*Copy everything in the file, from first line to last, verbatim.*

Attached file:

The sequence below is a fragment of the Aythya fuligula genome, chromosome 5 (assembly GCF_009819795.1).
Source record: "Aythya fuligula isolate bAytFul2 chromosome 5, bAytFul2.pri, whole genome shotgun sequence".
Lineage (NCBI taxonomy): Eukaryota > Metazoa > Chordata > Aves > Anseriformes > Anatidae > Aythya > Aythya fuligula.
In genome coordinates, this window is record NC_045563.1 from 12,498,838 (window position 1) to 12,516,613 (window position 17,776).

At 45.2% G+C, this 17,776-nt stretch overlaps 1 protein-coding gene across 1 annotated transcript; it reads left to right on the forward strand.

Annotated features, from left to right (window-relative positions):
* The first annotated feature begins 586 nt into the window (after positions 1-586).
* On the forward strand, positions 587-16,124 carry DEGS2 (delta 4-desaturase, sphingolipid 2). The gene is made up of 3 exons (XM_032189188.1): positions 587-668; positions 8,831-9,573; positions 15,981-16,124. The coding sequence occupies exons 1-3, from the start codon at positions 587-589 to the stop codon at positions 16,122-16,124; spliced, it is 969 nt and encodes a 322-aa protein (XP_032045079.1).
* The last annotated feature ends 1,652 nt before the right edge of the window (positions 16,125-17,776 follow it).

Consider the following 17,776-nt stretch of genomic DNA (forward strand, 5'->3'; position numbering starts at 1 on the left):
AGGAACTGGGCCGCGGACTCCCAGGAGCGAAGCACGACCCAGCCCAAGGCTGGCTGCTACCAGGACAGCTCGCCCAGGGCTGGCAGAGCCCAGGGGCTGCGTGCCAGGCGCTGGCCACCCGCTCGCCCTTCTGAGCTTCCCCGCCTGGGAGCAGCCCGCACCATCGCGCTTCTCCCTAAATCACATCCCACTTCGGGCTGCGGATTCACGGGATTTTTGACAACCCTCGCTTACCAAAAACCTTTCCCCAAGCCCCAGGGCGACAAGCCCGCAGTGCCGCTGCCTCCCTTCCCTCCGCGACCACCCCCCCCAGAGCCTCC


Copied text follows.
The sequence below is a fragment of the Aythya fuligula genome, chromosome 5 (assembly GCF_009819795.1).
Source record: "Aythya fuligula isolate bAytFul2 chromosome 5, bAytFul2.pri, whole genome shotgun sequence".
Lineage (NCBI taxonomy): Eukaryota > Metazoa > Chordata > Aves > Anseriformes > Anatidae > Aythya > Aythya fuligula.
In genome coordinates, this window is record NC_045563.1 from 12,498,838 (window position 1) to 12,516,613 (window position 17,776).

At 45.2% G+C, this 17,776-nt stretch overlaps 1 protein-coding gene across 1 annotated transcript; it reads left to right on the forward strand.

Annotated features, from left to right (window-relative positions):
* The first annotated feature begins 586 nt into the window (after positions 1-586).
* On the forward strand, positions 587-16,124 carry DEGS2 (delta 4-desaturase, sphingolipid 2). The gene is made up of 3 exons (XM_032189188.1): positions 587-668; positions 8,831-9,573; positions 15,981-16,124. The coding sequence occupies exons 1-3, from the start codon at positions 587-589 to the stop codon at positions 16,122-16,124; spliced, it is 969 nt and encodes a 322-aa protein (XP_032045079.1).
* The last annotated feature ends 1,652 nt before the right edge of the window (positions 16,125-17,776 follow it).

Consider the following 17,776-nt stretch of genomic DNA (forward strand, 5'->3'; position numbering starts at 1 on the left):
AGGAACTGGGCCGCGGACTCCCAGGAGCGAAGCACGACCCAGCCCAAGGCTGGCTGCTACCAGGACAGCTCGCCCAGGGCTGGCAGAGCCCAGGGGCTGCGTGCCAGGCGCTGGCCACCCGCTCGCCCTTCTGAGCTTCCCCGCCTGGGAGCAGCCCGCACCATCGCGCTTCTCCCTAAATCACATCCCACTTCGGGCTGCGGATTCACGGGATTTTTGACAACCCTCGCTTACCAAAAACCTTTCCCCAAGCCCCAGGGCGACAAGCCCGCAGTGCCGCTGCCTCCCTTCCCTCCGCGACCACCCCCCCCAGAGCCTCC